Dear Mr. Speaker: What is Your Definition of “Hope?”

An open letter to Representative Richard Corcoran, Speaker of the House…

I’ve been hearing a lot about “hope” in education circles lately – “Schools of Hope”, “Hope Scholarships”, providing hope for students in “failing” schools. The term seems to be used by you and other legislative leaders as a way to garner public support for your policies. I certainly can’t argue with that strategy – after all, many public schools feel hopeless, so when they hear the term I can imagine their ears perk up.

This gets me thinking though, about whether or not you have considered what really brings hope to the children and parents in public schools.

I looked up hope on dictionary.com and found the following:

Hope
noun, “the feeling that what is wanted can be had or that events will turn out for the best.”

Do you think the children in Florida’s public schools hope the neighborhood schools that are part of their community and part of their lives will close? Do you think they want to be uprooted and sent to another school in the middle of their studies, with unfamiliar teachers, administrators and classrooms? Do you think they hope for a new charter school to take the place of the neighborhood school they know and love, only to turn away many of their friends who live in the community?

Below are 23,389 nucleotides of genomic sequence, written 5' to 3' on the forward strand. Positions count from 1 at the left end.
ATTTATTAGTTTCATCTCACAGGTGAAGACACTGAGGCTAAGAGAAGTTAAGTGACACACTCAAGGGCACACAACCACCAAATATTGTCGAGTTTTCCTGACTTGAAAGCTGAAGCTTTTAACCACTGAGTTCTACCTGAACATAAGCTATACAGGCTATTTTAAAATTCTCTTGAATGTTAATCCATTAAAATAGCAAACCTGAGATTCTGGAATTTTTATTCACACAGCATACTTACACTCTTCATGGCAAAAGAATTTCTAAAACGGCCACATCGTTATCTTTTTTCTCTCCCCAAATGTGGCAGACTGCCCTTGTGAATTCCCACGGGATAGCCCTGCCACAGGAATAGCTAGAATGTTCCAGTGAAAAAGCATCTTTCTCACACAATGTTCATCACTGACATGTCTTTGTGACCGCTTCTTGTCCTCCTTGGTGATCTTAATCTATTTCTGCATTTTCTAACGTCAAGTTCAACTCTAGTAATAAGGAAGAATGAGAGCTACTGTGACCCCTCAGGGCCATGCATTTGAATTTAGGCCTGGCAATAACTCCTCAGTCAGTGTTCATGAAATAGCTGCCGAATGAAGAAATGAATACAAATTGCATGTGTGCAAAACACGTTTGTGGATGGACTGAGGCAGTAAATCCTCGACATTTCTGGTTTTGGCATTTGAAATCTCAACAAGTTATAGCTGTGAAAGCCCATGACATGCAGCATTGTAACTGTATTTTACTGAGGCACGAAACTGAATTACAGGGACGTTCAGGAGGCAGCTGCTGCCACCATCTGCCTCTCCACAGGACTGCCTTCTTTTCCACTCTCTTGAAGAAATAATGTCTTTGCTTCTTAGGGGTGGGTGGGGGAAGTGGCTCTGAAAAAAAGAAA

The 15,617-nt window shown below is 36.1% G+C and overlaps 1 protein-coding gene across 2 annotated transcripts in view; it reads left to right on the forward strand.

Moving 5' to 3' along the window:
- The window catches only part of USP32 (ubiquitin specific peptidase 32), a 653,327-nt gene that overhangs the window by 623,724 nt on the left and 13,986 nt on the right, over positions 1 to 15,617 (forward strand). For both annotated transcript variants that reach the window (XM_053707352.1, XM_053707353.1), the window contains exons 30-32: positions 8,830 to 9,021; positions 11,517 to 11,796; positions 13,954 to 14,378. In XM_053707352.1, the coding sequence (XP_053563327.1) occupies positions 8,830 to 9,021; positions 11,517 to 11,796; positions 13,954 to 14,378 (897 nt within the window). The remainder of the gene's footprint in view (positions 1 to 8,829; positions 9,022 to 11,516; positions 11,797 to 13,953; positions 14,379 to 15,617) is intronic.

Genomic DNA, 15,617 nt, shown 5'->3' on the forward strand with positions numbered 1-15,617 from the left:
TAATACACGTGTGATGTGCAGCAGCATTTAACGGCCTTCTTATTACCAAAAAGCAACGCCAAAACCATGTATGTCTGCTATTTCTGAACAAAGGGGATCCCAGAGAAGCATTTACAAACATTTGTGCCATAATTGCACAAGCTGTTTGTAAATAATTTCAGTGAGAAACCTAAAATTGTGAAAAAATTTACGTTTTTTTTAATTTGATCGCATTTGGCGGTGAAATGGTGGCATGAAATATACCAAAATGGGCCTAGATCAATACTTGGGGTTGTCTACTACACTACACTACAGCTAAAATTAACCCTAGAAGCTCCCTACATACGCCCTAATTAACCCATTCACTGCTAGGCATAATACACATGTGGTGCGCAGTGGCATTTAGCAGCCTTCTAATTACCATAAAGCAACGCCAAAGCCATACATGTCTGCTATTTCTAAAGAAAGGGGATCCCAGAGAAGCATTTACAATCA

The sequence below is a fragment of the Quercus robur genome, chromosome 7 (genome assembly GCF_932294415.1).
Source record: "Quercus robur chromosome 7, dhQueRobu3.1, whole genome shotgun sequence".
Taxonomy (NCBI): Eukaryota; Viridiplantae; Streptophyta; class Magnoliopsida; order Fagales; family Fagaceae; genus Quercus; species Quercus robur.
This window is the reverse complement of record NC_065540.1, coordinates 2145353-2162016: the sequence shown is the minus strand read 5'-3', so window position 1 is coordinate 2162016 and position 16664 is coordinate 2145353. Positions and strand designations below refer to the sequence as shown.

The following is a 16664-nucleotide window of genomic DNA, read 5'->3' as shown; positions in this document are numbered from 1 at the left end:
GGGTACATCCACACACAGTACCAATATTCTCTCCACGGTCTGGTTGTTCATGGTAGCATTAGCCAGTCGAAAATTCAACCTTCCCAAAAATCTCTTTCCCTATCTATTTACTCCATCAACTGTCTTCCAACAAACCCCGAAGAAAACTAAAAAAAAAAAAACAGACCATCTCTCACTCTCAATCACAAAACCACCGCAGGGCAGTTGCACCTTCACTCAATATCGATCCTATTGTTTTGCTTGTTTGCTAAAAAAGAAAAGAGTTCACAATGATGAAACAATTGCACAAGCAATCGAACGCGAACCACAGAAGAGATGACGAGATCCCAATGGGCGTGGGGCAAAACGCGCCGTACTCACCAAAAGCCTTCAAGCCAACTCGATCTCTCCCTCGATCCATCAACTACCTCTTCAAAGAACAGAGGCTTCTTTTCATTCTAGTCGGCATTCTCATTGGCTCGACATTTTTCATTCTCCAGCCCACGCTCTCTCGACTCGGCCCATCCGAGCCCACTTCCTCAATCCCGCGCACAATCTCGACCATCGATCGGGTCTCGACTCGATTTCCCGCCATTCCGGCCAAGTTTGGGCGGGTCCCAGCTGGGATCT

Do you think a child who is being bullied in a public school hopes to be uprooted from his or her environment and moved to a new private school with unfamiliar faces, with no guarantee that he/she won’t be bulled at the new school? Do you think that same child wants the bully to continue to mistreat their friends in public school after they leave?

I’ve spent a lot of time in public schools, and here is my impression of what children hope for:

They hope for a school that is fully funded and fully resourced.

They hope for enough Guidance Counselors and Behavior Coaches to be able to stop bullying in its tracks, so that NO children will be hurt.

They hope that their school will not be judged and potentially closed based on school grades that are calculated based on point-in-time test scores.

They hope for a world in which ALL public schools are  valued and worth saving.

Is this aligned with your definition of hope?

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